Location: Genetics and Sustainable Agriculture ResearchTitle: Management strategies on an Upland soil for improving soil properties
|SHANKLE, MARK - Mississippi State University|
Submitted to: Soil Science
Publication Type: Peer Reviewed Journal
Publication Acceptance Date: 12/17/2019
Publication Date: 12/9/2020
Citation: Adeli, A., Brooks, J.P., Read, J.J., Feng, G.G., Miles, D.M., Shankle, M.W., Barksdale, D.N., Jenkins, J.N. 2020. Management strategies on an Upland soil for improving soil properties. Soil Science. 51(3); 413-429. HTTPS://DOI.ORG/10.1080/00103624.2019.1709490.
Interpretive Summary: 1. Soils are a finite natural resource that are nonrenewable under agricultural production without implementation of sustainable management practices. Upland soils are characterized marginal in organic matter, low in soil fertility and vulnerable to water and nutrient losses through runoff and soil erosion. Crops in upland soils are grown under no-till systems. The effectiveness of a no-till system alone may not improve soil physical and biological due to rapid decomposition plant residue under sub-humid southeast agro-ecosystem. Insufficient residue accumulation in no-till systems makes the soil less responsive to conservation tillage and increases the soil susceptibility to compaction and erosion which may eventually lead to yield reductions. In addition, continuous cropping systems are perceived as unsustainable for both crop production and soil health. Cover crops and soil organic amendments have the potential to build-up soil organic matter, enhance soil physical and biological properties, particularly when accompanied with crop rotations. Understanding the interactive effects of winter cover crops and soil amendments into no-till cropping systems on soil quality and productivity is very important and can be considered a good strategy to boost both soil organic matter and no-till performance, however, have not been investigated extensively in southeastern U.S. Therefore, the objective was to evaluate the interactive effect of cover crop and soil amendments, such as broiler litter and flue gas desulfurization (FGD) gypsum, into no-till corn-soybean rotation on soil physical and biological properties in a southeastern US agro-ecosystem. Long-term integration of winter cover crops and soil amendments is a sustainable practice for crop production in Upland soil. Combined effects broiler litter and winter cover crop promotes soil biological properties. Interactive effect of cover crop and organic amendment improve soil physical properties. Co-application of FGD gypsum with broiler litter minimizes solubility of P on the soil surface and improves crop N utilization.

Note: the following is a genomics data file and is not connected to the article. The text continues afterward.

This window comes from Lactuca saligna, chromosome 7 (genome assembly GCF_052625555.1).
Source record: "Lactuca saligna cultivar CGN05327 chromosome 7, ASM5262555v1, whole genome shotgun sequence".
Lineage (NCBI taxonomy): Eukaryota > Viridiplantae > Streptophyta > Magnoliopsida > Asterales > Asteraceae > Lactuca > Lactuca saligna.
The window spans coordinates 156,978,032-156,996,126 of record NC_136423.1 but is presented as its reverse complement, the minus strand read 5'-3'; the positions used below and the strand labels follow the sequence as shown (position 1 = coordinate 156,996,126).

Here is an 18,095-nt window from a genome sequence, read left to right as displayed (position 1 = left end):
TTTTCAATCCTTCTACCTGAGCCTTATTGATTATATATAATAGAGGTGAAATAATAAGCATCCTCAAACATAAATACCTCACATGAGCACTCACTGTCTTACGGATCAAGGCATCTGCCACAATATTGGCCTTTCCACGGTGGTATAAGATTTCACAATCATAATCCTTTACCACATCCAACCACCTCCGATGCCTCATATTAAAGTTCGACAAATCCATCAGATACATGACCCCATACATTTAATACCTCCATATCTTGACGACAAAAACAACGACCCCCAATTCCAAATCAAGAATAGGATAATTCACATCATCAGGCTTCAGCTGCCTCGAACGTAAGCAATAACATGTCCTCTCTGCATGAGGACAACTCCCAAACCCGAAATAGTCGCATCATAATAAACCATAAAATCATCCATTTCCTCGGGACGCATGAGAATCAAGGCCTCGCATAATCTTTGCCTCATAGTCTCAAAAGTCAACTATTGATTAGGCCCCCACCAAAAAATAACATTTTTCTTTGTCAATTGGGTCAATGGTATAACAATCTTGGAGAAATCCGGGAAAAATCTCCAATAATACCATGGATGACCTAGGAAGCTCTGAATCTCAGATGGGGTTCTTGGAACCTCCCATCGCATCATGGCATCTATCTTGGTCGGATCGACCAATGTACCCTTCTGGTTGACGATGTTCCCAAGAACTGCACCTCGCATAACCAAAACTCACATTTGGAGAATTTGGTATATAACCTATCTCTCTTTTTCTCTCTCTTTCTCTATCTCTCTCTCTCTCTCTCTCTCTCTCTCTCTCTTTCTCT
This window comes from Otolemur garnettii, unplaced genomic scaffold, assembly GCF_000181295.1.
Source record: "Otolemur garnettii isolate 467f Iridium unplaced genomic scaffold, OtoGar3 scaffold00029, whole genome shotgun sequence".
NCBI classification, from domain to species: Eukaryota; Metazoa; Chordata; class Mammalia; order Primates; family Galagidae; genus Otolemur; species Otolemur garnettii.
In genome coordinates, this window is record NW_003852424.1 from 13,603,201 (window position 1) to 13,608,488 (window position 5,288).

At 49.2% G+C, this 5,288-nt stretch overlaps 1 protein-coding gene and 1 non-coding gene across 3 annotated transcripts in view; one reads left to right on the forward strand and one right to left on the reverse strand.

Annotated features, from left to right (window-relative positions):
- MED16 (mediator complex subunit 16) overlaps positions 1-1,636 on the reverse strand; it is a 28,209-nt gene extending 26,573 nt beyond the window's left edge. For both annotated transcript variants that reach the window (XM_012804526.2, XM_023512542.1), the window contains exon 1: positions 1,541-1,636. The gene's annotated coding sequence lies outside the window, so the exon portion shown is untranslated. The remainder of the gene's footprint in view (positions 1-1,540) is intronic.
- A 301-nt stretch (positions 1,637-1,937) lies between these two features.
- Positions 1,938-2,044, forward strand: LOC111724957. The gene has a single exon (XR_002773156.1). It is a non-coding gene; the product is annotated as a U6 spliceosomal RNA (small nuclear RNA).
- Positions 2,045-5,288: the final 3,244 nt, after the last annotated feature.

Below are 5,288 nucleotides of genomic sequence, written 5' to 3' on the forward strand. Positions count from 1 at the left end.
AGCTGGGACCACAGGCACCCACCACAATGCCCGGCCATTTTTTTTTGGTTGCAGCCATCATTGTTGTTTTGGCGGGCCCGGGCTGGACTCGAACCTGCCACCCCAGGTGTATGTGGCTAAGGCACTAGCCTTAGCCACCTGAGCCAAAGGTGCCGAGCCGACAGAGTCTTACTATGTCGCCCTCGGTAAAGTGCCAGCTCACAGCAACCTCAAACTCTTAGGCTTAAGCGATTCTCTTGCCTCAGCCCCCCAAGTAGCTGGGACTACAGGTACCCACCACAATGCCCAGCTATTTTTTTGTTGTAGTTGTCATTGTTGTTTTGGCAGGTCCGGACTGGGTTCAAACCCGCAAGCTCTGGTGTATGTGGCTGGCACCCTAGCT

Technical Abstract: Upland soils characterized as marginal in organic matter are vulnerable to erosion. A field study was conducted on an upland soil to determine the integration effects of winter cover crops (WCCs), broiler litter (BL) and flue gas desulfurization (FGD) gypsum into no-till (NT) corn-soybean rotation on soil physical and biological properties. The experimental design was split-plot with three replications. The WCCs residue was assigned to the main plots and fertilization treatments as sub-plots. Fertilization treatments included unfertilized control, inorganic N fertilizer, BL alone and BL + FGD gypsum applied to corn every other year. After harvest, soil samples were collected and analyzed for total C (TC) and selected physical and biological properties. In the top 5 cm soil depth, the residual effects of WCCs significantly increased TC, dissolved organic C (DOC), and cumulative infiltration by 17, 16 and 6% and reduced soil P, bulk density (BD) and penetration resistance (PR) by 32, 3 and 6%, respectively as compared to winter fallow. Averaged across WCCs treatments, BL increased soil TC, DOC, P and cumulative infiltration by 39, 40, 60 and 28%, and reduced BD and PR by 3 and 24%, respectively. Co-application of FGD gypsum with BL reduced P, DOC, BD and PR at 5 cm soil depth by 20, 12, 4 and 22%, respectively. Interestingly, BL did not affect soil microbiological parameters, but co-application of FGD gypsum with BL resulted in a significant response in soil dehydrogenase activity. On the other hand, cover crop increased ureC genes, probably due to increased soil moisture by crop residues year-round. The results indicated integration of WCCs and BL into no-till corn-soybean rotation improved soil physical, hydrological and microbial properties.